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I'm not saying this isn't a good thing, but they are jumping on the green bandwagon for PR reasons.

The real reason for it is simple economics. It costs a bunch of money to cool these places so saving energy = saving money.
 

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Marketing your product by dramatically reducing your electricity usage and costs is perfectly legitimate and should be applauded.

If you review the Google website link that I posted, you'll find that Google has really made huge strides in reducing electricity consumption etc. That is one more reason why I feel comfortable using the Google search engine.

Frankly, I'll never get tired of reading meaningful Green press releases. By meaningful, I mean ones that genuinely lead to a "lighter" environmental impact.

Conversely, I will be highly critical of companies who publish press releases that are meaningless crap. i.e./ we'll recycle your CRT tv if you spend $2,000 on our new overpriced flat panel tv.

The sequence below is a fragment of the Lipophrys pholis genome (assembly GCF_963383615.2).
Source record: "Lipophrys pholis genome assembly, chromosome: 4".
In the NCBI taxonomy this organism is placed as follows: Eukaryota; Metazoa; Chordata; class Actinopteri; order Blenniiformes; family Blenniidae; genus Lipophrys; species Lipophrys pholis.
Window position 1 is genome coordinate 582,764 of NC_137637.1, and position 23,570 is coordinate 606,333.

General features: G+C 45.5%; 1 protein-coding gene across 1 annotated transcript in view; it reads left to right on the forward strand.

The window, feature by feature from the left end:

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I think this has been a very popular business practice lately, and it's very beneficial from both a financial and marketing perspective. Data centres for large companies can cost quite a lot of money to run and maintain. When you figure in power consumption, redundancies, backups, and even the physical floor space needed to house all the servers.

Beyond that, some of the more innovative companies out there (and I'm proud to say the one I work is one of them) are exploring powering data centres using solar/wind generating stations built directly at the site (where feasible) i.e. solar panels on rooftops, or windmills on adjacent land.
 

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At the financial institution I work at, we had to build a 2nd computing center North of the city - partly for business continuity reasons, but also because we've tapped out the power grid where the original facility sits. There are lots of LEEDs related inititives in progress here as a result - and of course it all ties into the "green" aspect as well.
 
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